Two suspicious looking individuals were seen at Morse's Mills, last Sunday. They came in a top buggy, with a one-eyed bay horse as locomotive power. Both were up in years, and the silver threads" had almost crowded out the "gold" They were equipped with a good-sized lunch basket, which contained two bunches of green onions, two dried-apple pies, and six bottles of Green Tree blood purifier. While emptying out one of the bottles, one of the gentleman took a survey of his long grey beard, with Big River for a Mirror, and exclaimed. "A man's a ?? a this" to which the other replied, "???" To allay the fears of the people around Big River, we will state that the men were our printers - John ?? of the ? and John HEAD? of the Mirror.
Seckman? May 19, Henry JORGEN, the nursery man, went to town to attend the funeral of his mother, who died on the 15th and was buried on the 17th. She was 84 years of age.
George ARNOLD went by
here, trying to sell self-binders?. He is agent for the Walter A.
WOOD? machine and for
William ????. He has been successful in selling, having sold as much now up to the ???.
There are a number of
sick horses in this vicinity. The disease is called the grip, and is supposed to
have been contracted from the human races but I believe it to be
distemper. Owing to late frostbite, cherry crop will not exceed
one third, peaches are all frozen, and there will not be more than a half crop
of apples, and raspberries are frozen too. This will leave farmers
but little to speculate on this season. J. J.
[AD] H. HAMEL, De Soto, Mo.
[AD] Square Deal Clothing House
[AD] Dr. DROMGOOLE's English Female Bitters
[AD] Henry HURTGEN's, Hillsboro, Mo.
[AD] Farm for Sale, Suitable for dairy or gardening. This place is located just outside the limits of the City of De Soto and on the Iron Mountain railroad. Will sell cheap and on easy terms. For further information call on, or address, John W. BURKE, Hillsboro
[AD] Bees, Bees!, 100
colonies of bees for sale, at one dollar per colony, after May 2?, 1890.
purchasers to furnish hives. First come, first served. Send hives soon to J. R.
DOVER, Victoria, MO.
Thomas POLITTE vs Iron Mountain railroad, appeal from Justice court, dismissed.
Viola M. Vs Frank K. BATES?, action for divorce, dismissed by plaintiff.
W. T. HENSLEY, for maintaining nuisance slaughter house, was fined $5.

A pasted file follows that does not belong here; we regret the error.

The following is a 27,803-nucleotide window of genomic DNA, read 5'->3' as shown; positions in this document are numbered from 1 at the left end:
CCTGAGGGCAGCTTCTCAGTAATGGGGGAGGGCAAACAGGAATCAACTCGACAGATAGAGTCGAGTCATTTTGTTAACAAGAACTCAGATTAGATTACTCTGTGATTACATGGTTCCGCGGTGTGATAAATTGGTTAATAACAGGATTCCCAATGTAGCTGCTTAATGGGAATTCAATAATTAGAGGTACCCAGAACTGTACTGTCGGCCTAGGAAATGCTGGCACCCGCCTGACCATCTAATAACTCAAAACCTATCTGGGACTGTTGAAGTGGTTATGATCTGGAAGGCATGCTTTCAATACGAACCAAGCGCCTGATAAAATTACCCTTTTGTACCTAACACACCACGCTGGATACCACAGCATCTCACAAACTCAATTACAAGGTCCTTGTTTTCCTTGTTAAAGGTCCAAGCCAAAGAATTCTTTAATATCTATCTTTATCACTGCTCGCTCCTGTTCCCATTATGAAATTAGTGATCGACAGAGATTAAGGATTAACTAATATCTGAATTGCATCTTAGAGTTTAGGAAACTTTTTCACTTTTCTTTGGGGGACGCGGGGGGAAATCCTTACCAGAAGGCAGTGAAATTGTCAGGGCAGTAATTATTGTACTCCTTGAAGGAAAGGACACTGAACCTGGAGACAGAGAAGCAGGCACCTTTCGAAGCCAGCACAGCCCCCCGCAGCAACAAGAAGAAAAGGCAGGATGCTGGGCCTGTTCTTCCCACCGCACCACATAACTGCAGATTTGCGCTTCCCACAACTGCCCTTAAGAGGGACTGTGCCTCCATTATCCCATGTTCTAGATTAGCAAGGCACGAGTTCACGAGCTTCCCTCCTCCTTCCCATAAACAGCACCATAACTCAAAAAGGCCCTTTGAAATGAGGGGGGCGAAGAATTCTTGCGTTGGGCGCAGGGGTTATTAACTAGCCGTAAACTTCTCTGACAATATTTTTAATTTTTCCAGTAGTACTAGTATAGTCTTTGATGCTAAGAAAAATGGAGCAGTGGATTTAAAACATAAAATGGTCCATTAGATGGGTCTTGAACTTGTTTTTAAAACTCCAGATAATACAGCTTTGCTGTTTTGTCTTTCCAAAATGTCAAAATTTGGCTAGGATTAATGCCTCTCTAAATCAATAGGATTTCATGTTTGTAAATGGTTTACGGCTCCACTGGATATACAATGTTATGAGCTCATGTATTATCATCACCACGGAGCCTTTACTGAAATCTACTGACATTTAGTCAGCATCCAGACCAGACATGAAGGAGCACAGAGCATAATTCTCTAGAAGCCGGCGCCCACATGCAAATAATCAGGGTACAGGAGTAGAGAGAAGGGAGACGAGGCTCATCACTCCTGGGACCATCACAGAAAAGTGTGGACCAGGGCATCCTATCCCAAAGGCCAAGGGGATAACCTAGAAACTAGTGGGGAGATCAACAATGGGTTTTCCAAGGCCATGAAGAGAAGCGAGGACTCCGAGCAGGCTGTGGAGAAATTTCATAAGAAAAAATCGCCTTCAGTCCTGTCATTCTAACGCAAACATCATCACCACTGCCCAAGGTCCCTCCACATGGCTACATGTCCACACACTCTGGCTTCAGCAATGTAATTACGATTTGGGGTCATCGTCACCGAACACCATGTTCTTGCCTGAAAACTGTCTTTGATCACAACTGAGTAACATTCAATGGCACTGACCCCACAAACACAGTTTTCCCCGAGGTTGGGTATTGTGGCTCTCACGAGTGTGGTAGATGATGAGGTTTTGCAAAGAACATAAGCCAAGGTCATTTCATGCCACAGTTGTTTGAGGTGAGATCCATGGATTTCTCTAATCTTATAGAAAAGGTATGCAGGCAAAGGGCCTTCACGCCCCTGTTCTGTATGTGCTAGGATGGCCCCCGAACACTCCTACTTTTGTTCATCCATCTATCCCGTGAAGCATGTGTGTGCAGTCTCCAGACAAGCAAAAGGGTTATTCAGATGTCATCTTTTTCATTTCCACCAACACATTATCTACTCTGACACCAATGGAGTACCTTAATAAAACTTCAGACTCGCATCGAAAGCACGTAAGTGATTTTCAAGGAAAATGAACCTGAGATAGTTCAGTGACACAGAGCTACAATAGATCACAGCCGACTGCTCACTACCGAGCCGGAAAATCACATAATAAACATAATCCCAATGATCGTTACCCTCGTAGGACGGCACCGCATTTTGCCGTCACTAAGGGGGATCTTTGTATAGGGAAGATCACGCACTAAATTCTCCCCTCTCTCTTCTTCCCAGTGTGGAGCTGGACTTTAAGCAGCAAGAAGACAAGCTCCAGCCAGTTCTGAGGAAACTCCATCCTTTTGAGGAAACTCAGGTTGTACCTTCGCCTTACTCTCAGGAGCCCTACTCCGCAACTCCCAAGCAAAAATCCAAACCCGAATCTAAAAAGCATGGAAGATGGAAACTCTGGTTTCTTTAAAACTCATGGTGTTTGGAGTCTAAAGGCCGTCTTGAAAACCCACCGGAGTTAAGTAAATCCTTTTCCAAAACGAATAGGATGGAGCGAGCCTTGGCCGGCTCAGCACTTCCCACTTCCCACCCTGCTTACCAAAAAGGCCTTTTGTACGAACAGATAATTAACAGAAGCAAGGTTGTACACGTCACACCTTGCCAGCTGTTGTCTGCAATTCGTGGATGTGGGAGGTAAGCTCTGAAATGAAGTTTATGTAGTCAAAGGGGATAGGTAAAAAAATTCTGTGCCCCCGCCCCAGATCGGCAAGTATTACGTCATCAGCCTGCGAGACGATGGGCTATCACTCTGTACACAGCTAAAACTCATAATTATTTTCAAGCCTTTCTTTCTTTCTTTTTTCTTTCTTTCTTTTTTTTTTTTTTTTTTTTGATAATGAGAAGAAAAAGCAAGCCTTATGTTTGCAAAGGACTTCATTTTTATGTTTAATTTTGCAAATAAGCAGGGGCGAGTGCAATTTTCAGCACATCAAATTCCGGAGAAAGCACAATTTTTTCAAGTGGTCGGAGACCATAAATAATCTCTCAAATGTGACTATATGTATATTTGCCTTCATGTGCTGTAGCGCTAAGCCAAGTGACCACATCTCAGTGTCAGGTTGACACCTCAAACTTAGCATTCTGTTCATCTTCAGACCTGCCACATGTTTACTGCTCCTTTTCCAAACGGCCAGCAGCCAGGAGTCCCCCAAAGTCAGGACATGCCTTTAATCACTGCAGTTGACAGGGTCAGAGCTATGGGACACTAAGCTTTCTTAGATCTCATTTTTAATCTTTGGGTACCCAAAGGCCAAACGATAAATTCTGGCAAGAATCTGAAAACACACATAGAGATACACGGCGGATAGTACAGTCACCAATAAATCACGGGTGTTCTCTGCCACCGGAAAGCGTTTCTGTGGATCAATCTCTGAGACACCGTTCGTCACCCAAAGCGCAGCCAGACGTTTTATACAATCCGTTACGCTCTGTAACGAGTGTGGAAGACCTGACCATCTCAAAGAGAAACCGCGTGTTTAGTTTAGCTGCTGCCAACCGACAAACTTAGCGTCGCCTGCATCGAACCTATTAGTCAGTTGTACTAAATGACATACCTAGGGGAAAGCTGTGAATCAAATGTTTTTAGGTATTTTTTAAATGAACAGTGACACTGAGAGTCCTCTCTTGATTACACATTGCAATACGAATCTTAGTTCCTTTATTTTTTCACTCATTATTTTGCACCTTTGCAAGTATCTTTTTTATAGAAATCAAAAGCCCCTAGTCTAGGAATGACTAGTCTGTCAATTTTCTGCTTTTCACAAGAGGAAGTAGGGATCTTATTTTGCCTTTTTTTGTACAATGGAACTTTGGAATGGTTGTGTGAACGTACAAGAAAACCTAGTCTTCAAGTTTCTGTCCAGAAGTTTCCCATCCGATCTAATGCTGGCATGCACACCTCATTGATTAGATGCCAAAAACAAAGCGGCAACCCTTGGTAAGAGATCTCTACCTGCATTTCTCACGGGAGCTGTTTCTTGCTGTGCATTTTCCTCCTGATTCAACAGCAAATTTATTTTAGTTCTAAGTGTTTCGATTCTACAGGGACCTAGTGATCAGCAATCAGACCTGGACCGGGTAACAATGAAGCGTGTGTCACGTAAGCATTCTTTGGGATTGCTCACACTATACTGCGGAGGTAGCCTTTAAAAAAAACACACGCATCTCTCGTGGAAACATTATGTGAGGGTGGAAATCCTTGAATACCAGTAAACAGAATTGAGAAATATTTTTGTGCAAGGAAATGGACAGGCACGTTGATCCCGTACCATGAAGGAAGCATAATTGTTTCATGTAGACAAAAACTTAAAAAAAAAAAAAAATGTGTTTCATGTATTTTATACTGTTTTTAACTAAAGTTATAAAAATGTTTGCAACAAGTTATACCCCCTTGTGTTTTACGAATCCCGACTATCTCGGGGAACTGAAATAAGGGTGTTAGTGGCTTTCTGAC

J. H. GEL??KEN? vs. H. ?. ???? et als, action to divest title, amount taken.
Joachim GIESE vs Louis LOHMANN, action for damages, dismissed for failure to give bond for ???
W. A. BAKER vs Iron Mountain railroad, garnishee of Frank WILLIAMS, judgment for garnishee
J. W. SMITH vs same, garnishee of L. Lotsinger, same judgment.
State vs T W. POOLE, continued until next term.
Marion vs Nancy Ellen EASTY, action for divorce, dismissed by plaintiff.
Martin EOFF vs Iron Mountain railroad, damages, judgment for $30?
Cursior of estates of Mary D., Emily I., William and Carrie F. MADISON, was authorized to convey certain real estate to the Bonne Terre railroad for depot purposes.
John PETERSON vs Iron Mountain railroad, damages for killing cows, judgment for twenty and thirty dollars.
William BLAKE, a young man hailing from the State of ???, plead guilty to horse stealing, and was sentenced to two years in the
D. M. ?? & Co. vs M. ROSENAUER et al, dismissed
Jos. I . FA?? vs F. W. PORTER, administrator of estate of Felix G. PORTER, motion for release of deed of trust. Prayer of petitioner granted, and administrator ordered to enter satisfaction.
John HARNESS vs Rudolph HARNESS, dismissed.
Emanuel HOFFMANN vs John H. MORSE, on note, judgment for $??
John M. HUBBARD vs Susan L, divorce granted plaintiff
Willliam vs Elizabeth SENTIER?, divorce granted plaintiff.
Bernard SCHNEIDER vs Henry STELBRINK, nonsuit taken.
Prudence ANDERSON vs Iron Mountainrailroad, action for damage for killing her husband, jury disagreed and cause continued till next term.
S. S. WILEY vs. John H. MORSE, order??? judgment.
Staley? LOUIS? and Wash OGLE, charged with petit larceny, verdict, not guilty
Elis J. ? EHRICHS et al,???, report of??? the land deed and approved.
William A. OTTOMEYER vs William GO?? et all, partition order of sale
Emanuel? HOFFMANN vs John H. M???, judgment by ?? for ?
State vs. Henry ??STENGEL?, charged with forgery; acquitted
Charles WILSON and James WILLIAMS were each fined $5 for gambling